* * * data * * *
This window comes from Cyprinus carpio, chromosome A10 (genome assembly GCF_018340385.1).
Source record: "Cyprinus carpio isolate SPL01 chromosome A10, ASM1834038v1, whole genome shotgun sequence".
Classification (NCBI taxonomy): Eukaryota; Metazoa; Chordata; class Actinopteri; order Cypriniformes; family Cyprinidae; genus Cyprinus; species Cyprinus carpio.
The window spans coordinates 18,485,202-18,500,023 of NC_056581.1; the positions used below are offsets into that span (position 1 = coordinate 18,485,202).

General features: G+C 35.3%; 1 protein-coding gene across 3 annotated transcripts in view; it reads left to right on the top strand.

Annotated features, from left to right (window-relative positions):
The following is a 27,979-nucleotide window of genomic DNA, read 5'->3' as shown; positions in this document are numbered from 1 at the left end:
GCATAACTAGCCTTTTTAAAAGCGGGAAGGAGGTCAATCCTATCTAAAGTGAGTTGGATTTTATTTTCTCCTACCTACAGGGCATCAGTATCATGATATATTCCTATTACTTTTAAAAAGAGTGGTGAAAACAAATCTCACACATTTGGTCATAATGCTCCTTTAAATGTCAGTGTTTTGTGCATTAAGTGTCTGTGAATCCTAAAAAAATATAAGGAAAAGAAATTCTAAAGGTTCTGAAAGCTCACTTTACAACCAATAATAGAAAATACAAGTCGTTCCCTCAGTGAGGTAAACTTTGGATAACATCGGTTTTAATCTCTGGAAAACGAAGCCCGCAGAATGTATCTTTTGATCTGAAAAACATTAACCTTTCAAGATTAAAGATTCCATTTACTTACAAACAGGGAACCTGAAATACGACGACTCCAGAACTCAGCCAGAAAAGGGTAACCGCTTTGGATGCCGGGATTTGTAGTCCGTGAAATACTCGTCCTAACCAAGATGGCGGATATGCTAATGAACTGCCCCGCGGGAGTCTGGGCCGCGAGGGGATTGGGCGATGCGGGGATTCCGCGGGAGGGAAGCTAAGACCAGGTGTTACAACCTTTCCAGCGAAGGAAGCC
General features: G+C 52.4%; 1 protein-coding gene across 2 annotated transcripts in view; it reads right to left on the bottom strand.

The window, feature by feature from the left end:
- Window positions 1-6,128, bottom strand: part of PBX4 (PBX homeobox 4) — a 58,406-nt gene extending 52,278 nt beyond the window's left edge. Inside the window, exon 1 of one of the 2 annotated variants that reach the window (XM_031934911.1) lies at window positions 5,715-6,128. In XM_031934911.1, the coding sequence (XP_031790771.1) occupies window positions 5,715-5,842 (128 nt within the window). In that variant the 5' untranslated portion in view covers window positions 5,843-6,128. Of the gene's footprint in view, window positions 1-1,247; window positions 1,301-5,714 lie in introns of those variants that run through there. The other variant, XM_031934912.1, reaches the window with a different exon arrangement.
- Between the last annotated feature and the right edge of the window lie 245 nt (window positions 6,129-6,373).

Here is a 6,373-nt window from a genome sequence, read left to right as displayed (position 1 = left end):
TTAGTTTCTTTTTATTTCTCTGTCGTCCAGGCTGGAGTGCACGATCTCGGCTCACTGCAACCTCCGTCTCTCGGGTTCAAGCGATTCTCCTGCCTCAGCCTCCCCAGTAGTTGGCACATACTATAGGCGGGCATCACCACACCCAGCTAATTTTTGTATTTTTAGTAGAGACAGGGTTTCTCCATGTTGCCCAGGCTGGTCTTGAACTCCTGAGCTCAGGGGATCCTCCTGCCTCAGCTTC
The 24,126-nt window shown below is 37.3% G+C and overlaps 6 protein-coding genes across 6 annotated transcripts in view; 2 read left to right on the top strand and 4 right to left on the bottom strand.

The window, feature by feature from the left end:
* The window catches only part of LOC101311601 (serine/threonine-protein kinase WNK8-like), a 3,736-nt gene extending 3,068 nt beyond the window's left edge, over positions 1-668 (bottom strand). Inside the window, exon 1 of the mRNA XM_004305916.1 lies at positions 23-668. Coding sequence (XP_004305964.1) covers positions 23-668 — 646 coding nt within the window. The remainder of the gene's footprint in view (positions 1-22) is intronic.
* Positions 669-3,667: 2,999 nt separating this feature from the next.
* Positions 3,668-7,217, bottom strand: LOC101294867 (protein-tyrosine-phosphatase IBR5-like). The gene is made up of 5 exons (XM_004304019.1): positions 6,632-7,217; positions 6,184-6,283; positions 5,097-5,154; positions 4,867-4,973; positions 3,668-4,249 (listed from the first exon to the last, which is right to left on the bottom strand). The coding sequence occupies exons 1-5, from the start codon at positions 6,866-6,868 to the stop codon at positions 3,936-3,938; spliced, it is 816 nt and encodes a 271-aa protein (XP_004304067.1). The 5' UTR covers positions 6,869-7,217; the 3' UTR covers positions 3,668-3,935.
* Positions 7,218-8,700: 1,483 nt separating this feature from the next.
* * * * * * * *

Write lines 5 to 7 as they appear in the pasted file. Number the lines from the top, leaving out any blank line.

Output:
General features: G+C 35.3%; 1 protein-coding gene across 3 annotated transcripts in view; it reads left to right on the top strand.

Annotated features, from left to right (window-relative positions):
The following is a 27,979-nucleotide window of genomic DNA, read 5'->3' as shown; positions in this document are numbered from 1 at the left end: